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Biographies of more famous Pirates
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Salty Dog
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PostPosted: Thu Dec 06, 2018 12:23 am    Post subject: Reply with quote

Captain George Raynor

Captain George Raynor was a pirate, privateer, merchant seaman and a member of colonial Charleston SC society. He actually transported several members of future elite members of Colonial Charleston society on board his ship to Charleston, SC. William Penn wrote a letter to the Lords of Trade and Plantations addressing the Carolina pirates and named Captain Raynor in his letter. Raynor was a crew member earlier on the Mary out of Jamaica and on the Revenge under Capt. John Cook. He later captained the Bachelor's Delight and the Loyall Jamaica. His crew were known as the Red Sea Men. Their harborage and piracy was primarily near the Red Sea around Southern India and Madagasgar. Raynor married Dorcas Davis and they had a daughter Mary who wed King Roger Moore of Brunswick Town. Orton Plantation, NC. Raynor also owned Kiawah Island, a townhouse in Charleston, SC and a plantation home on the Stono River behind Kiawah in John's Island SC
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Salty Dog
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PostPosted: Thu Dec 06, 2018 9:33 pm    Post subject: Reply with quote

Jane de Belleville

Jane de Belleville was a French noblewoman who turned against her country when her beloved husband was executed by the French as a spy. With vengeance in her heart, she sided with the English in the 1345 invasion of Brittany. Seeking to enter the fray herself, she purchased and prepared three ships with money from the sale of her worldly possessions. She was a ruthless mistress of revenge at sea and on land, and no ship nor town near the coast of Normandy was safe from her wrath. With a flaming torch in one hand and a sword in the other, she must have been a fearsome sight to behold, as she burned whole Norman villages to the ground.
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Salty Dog
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PostPosted: Thu Dec 06, 2018 9:33 pm    Post subject: Reply with quote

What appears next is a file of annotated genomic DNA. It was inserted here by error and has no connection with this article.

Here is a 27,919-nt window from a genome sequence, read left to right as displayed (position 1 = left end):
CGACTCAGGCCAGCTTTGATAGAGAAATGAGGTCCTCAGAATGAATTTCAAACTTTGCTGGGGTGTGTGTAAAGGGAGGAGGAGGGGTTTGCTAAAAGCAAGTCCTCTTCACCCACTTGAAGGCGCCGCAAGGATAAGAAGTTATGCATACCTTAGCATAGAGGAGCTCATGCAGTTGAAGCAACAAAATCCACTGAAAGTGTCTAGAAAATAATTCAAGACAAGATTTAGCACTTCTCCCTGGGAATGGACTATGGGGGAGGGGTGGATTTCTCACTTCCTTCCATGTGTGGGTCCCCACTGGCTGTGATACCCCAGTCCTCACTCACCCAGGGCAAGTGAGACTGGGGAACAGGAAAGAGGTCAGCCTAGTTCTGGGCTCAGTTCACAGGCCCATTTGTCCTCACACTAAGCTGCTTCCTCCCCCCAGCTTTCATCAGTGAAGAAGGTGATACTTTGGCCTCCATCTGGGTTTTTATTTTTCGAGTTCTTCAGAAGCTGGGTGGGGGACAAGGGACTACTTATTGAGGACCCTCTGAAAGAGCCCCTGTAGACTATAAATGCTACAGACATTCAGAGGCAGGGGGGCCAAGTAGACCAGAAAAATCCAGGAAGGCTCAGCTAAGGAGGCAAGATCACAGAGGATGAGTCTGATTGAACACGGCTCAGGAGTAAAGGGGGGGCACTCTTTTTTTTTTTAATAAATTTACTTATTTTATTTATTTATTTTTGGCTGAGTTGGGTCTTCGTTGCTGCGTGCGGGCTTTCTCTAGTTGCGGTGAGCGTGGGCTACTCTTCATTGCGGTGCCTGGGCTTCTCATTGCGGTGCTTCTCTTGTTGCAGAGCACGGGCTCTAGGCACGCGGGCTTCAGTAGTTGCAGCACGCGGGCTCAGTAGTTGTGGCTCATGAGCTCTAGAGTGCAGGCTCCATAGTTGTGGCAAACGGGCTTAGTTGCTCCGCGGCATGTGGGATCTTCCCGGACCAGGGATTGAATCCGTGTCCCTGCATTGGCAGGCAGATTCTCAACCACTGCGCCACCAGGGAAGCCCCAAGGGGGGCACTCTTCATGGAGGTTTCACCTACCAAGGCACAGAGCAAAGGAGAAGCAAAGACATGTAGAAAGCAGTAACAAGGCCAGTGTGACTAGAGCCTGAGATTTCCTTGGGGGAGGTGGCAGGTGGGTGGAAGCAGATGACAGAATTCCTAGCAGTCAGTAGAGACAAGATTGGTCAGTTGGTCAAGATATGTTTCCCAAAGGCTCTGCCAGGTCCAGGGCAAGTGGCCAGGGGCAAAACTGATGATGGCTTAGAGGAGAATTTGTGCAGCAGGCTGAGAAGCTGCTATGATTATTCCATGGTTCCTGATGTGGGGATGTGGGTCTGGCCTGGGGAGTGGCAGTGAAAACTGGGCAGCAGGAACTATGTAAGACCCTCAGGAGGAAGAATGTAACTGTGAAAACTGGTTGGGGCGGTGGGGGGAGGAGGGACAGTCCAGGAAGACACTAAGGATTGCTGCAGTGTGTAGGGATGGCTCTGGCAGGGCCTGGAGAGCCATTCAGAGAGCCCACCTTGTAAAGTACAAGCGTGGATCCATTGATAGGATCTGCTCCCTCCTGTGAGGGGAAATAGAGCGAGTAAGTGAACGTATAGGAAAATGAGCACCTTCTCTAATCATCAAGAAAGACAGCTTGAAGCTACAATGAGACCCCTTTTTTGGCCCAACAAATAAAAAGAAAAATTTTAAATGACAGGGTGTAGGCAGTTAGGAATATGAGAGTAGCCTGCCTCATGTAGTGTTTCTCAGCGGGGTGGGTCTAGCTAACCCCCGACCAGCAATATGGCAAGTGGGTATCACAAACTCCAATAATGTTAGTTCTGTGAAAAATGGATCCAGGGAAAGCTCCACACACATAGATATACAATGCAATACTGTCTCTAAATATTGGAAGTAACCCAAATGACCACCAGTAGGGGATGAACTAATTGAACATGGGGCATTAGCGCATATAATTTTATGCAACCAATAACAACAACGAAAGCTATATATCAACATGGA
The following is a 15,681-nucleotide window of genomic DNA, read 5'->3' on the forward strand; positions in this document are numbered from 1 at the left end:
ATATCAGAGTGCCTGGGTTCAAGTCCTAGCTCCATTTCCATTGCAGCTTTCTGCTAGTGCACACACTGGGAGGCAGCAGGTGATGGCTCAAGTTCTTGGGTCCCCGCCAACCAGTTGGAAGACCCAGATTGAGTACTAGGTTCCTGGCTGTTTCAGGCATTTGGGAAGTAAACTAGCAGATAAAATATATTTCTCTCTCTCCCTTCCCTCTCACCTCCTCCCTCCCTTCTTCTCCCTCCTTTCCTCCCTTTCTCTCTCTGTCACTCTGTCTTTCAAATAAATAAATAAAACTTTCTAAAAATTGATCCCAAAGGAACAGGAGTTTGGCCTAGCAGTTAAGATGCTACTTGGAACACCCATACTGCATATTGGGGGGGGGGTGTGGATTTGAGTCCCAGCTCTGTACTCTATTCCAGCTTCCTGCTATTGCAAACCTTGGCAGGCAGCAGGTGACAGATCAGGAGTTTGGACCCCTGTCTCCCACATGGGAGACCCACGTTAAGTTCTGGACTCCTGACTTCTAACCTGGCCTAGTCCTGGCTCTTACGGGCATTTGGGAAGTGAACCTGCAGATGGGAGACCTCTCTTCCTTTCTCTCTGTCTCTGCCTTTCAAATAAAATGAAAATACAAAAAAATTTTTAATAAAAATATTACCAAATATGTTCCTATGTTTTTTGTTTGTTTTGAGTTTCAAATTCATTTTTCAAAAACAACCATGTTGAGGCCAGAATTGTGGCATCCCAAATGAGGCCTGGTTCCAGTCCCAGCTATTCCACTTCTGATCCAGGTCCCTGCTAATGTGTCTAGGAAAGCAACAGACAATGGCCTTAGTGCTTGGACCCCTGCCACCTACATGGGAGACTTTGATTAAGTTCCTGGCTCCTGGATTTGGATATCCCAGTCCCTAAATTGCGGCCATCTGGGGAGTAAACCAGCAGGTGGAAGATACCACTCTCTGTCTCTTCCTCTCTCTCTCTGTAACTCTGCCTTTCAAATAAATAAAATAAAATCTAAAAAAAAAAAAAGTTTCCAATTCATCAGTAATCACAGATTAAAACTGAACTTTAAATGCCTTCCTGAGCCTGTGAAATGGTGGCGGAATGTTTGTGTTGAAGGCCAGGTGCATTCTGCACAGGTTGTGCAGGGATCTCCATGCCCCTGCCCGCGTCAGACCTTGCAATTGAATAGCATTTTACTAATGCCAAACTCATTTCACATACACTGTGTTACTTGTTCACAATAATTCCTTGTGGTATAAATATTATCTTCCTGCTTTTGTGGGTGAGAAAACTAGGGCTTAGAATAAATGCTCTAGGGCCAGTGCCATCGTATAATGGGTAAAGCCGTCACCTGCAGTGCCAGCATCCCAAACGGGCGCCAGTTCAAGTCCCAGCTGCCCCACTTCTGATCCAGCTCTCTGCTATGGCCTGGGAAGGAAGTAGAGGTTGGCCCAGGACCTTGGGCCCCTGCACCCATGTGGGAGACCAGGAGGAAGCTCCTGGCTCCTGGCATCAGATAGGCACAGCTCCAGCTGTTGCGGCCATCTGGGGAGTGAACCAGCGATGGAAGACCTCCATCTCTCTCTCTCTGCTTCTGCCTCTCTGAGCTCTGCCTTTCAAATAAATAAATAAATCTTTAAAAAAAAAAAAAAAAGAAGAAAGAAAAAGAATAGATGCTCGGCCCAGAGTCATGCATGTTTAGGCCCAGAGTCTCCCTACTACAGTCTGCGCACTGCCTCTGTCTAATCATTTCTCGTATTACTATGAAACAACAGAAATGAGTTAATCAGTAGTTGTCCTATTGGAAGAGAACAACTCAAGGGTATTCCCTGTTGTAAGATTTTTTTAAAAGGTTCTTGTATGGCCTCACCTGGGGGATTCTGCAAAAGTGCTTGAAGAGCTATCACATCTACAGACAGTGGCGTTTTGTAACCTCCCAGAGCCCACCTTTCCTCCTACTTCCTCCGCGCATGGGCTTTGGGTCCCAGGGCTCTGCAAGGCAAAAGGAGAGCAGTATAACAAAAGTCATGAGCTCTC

Charlotte de Berry

Charlotte de Berry was born in England in 1636. Her sea career started when she dressed as a man to follow her husband into the Royal Navy. Their ship was attacked, and Charlotte's deceit was discovered. She was forced onto a ship bound for Africa, but the Captain made the fatal mistake of assaulting the fiery woman and earning her hatred. She took her revenge by leading his crew in a mutiny, after which she beheaded the villain with a sharp dagger. Instead of ending her adventures there, Charlotte became Captain herself and led ship and crew in raids along the African Coast, capturing ships heavy with gold.
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Salty Dog
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PostPosted: Thu Dec 06, 2018 9:34 pm    Post subject: Reply with quote

Alvilda

Alvida (aka Alwilda, Alfhild, Alvild) was the daughter of Synardus, the king of Gotland. Her parents kept her locked in her room, and set two poisonous snakes to keep away all but the most ardent of suitors. The most persisant and brave fellow turned out to be Prince Alf of Denmark, and though he passed the test Alvilda's parents were none too happy about the match. Deciding she wasn't ready to be wedded to some stuffy Prince, Alvilda took advantage of her parents' irresolution and hightailed it out of there. She joined a crew of cross-dressing women, but had barely got started in a career in terrorizing the Baltic coast when they came across a crew of pirates that had lost their Captain. They were so impressed by her capable skills that they voted unanimously to elect her as their new leader. With these fresh reinforcements beneath her ruthless guidance, this formidable woman became such a nuisance to the merchant trade that her former betrothed, Prince Alf, was dispatched to bring the troublesome pirates to justice.

Alvilda and her crew fought back to the best of their abilities, but in the gulf of Finland they were bested at last. Prince Alf and his men boarded the pirates' ship, where hand to hand fighting ensued. After sustaining heavy casualties, Alvilda's crew succumbed and she herself was taken captive. With her beauty concealed by a face covering helmet, she was taken prisoner, and it was only when this helmet was removed that Prince Alf realized who the scourge of the seas had been. For her part, Alvilda was so impressed by how Alf had fought in battle that she married him on the spot. She went on to share his wealth and throne as Queen of Denmark, and together they had a daughter, who they named Gurith. Whether little Gurith followed in her mother's ocean going ways is not known.
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